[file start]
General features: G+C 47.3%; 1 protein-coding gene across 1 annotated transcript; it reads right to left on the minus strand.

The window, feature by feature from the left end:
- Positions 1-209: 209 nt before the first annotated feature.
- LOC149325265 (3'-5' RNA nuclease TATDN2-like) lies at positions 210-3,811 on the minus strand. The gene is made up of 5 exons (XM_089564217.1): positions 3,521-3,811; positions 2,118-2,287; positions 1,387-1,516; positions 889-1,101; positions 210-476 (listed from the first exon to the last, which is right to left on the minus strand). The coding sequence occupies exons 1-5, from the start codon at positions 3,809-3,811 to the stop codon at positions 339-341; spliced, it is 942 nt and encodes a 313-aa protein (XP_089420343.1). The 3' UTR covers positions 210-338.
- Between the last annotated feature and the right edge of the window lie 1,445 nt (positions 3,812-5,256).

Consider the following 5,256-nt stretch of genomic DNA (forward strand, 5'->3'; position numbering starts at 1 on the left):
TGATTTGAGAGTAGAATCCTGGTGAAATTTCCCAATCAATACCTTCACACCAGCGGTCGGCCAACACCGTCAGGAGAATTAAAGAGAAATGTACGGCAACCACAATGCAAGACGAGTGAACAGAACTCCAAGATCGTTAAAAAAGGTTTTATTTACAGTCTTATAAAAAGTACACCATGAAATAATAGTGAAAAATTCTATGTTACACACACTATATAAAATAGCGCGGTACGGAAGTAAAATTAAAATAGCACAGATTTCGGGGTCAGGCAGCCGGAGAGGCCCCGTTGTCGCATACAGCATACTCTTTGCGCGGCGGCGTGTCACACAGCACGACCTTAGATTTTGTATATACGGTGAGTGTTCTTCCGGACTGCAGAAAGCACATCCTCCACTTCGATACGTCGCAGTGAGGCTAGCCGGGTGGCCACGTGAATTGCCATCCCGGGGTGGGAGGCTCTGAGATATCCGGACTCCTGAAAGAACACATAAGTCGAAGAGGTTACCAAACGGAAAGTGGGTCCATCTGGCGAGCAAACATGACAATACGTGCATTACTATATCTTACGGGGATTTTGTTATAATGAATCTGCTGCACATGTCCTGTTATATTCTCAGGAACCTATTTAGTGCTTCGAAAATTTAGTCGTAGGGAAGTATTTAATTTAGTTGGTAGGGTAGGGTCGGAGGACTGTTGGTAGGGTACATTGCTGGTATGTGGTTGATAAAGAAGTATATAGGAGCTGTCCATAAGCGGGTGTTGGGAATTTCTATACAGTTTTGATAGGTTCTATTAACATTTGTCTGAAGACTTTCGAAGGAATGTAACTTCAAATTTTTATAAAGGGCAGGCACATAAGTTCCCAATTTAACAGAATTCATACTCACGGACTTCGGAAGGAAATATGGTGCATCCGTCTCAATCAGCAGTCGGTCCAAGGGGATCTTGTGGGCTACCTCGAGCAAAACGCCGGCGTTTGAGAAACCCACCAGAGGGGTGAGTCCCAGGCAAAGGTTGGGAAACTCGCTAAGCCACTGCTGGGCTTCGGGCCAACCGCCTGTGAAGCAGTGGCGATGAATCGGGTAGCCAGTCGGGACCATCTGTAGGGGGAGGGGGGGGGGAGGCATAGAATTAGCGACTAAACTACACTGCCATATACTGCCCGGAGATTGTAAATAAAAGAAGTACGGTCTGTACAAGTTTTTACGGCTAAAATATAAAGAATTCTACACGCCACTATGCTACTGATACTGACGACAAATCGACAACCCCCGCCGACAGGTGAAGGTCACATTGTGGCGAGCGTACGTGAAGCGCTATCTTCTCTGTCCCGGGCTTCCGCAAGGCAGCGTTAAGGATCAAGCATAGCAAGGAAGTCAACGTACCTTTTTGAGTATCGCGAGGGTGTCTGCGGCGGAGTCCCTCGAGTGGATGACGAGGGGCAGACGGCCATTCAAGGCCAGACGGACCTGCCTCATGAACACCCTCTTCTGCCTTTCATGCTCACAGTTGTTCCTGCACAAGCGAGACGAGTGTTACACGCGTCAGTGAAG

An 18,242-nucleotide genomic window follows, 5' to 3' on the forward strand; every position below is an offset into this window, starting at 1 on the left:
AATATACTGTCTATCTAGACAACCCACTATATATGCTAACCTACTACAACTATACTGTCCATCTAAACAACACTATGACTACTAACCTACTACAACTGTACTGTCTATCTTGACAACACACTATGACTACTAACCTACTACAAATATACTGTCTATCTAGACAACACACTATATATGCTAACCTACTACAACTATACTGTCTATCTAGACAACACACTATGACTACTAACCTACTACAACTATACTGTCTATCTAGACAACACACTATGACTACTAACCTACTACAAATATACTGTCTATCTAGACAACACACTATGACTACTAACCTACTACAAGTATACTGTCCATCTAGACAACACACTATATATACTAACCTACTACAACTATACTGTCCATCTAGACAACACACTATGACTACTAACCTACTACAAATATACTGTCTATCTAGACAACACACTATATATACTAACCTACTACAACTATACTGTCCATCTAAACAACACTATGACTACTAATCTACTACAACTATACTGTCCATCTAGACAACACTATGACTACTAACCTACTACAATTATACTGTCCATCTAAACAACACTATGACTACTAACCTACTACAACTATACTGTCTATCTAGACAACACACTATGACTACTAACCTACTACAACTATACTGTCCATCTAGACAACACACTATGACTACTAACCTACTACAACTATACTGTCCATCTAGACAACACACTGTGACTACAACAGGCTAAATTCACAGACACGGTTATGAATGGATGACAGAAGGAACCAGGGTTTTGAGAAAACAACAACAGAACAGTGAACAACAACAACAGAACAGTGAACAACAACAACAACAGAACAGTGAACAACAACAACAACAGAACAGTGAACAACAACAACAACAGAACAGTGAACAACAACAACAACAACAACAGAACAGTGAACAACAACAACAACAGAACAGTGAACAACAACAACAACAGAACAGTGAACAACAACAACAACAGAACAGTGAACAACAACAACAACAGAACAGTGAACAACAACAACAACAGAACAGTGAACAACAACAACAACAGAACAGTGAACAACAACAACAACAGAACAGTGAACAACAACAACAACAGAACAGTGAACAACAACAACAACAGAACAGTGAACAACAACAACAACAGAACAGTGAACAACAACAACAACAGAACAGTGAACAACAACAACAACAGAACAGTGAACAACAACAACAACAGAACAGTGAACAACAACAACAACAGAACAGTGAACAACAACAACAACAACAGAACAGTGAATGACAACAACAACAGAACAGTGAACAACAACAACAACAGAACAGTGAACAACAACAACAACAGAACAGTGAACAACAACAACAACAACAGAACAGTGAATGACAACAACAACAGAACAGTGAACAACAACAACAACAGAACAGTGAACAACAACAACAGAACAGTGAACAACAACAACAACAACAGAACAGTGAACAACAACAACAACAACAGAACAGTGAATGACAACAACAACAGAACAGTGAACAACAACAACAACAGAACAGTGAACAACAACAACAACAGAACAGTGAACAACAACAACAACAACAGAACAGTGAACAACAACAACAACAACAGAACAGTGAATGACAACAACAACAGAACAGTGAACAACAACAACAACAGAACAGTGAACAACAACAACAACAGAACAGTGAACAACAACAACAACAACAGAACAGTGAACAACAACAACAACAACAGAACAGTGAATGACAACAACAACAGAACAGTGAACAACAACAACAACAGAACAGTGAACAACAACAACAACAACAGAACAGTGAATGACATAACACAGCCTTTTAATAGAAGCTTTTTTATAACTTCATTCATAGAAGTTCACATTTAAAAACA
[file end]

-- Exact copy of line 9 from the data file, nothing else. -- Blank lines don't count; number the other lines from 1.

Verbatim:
AATATACTGTCTATCTAGACAACCCACTATATATGCTAACCTACTACAACTATACTGTCCATCTAAACAACACTATGACTACTAACCTACTACAACTGTACTGTCTATCTTGACAACACACTATGACTACTAACCTACTACAAATATACTGTCTATCTAGACAACACACTATATATGCTAACCTACTACAACTATACTGTCTATCTAGACAACACACTATGACTACTAACCTACTACAACTATACTGTCTATCTAGACAACACACTATGACTACTAACCTACTACAAATATACTGTCTATCTAGACAACACACTATGACTACTAACCTACTACAAGTATACTGTCCATCTAGACAACACACTATATATACTAACCTACTACAACTATACTGTCCATCTAGACAACACACTATGACTACTAACCTACTACAAATATACTGTCTATCTAGACAACACACTATATATACTAACCTACTACAACTATACTGTCCATCTAAACAACACTATGACTACTAATCTACTACAACTATACTGTCCATCTAGACAACACTATGACTACTAACCTACTACAATTATACTGTCCATCTAAACAACACTATGACTACTAACCTACTACAACTATACTGTCTATCTAGACAACACACTATGACTACTAACCTACTACAACTATACTGTCCATCTAGACAACACACTATGACTACTAACCTACTACAACTATACTGTCCATCTAGACAACACACTGTGACTACAACAGGCTAAATTCACAGACACGGTTATGAATGGATGACAGAAGGAACCAGGGTTTTGAGAAAACAACAACAGAACAGTGAACAACAACAACAGAACAGTGAACAACAACAACAACAGAACAGTGAACAACAACAACAACAGAACAGTGAACAACAACAACAACAGAACAGTGAACAACAACAACAACAACAACAGAACAGTGAACAACAACAACAACAGAACAGTGAACAACAACAACAACAGAACAGTGAACAACAACAACAACAGAACAGTGAACAACAACAACAACAGAACAGTGAACAACAACAACAACAGAACAGTGAACAACAACAACAACAGAACAGTGAACAACAACAACAACAGAACAGTGAACAACAACAACAACAGAACAGTGAACAACAACAACAACAGAACAGTGAACAACAACAACAACAGAACAGTGAACAACAACAACAACAGAACAGTGAACAACAACAACAACAGAACAGTGAACAACAACAACAACAGAACAGTGAACAACAACAACAACAGAACAGTGAACAACAACAACAACAACAGAACAGTGAATGACAACAACAACAGAACAGTGAACAACAACAACAACAGAACAGTGAACAACAACAACAACAGAACAGTGAACAACAACAACAACAACAGAACAGTGAATGACAACAACAACAGAACAGTGAACAACAACAACAACAGAACAGTGAACAACAACAACAGAACAGTGAACAACAACAACAACAACAGAACAGTGAACAACAACAACAACAACAGAACAGTGAATGACAACAACAACAGAACAGTGAACAACAACAACAACAGAACAGTGAACAACAACAACAACAGAACAGTGAACAACAACAACAACAACAGAACAGTGAACAACAACAACAACAACAGAACAGTGAATGACAACAACAACAGAACAGTGAACAACAACAACAACAGAACAGTGAACAACAACAACAACAGAACAGTGAACAACAACAACAACAACAGAACAGTGAACAACAACAACAACAACAGAACAGTGAATGACAACAACAACAGAACAGTGAACAACAACAACAACAGAACAGTGAACAACAACAACAACAACAGAACAGTGAATGACATAACACAGCCTTTTAATAGAAGCTTTTTTATAACTTCATTCATAGAAGTTCACATTTAAAAACA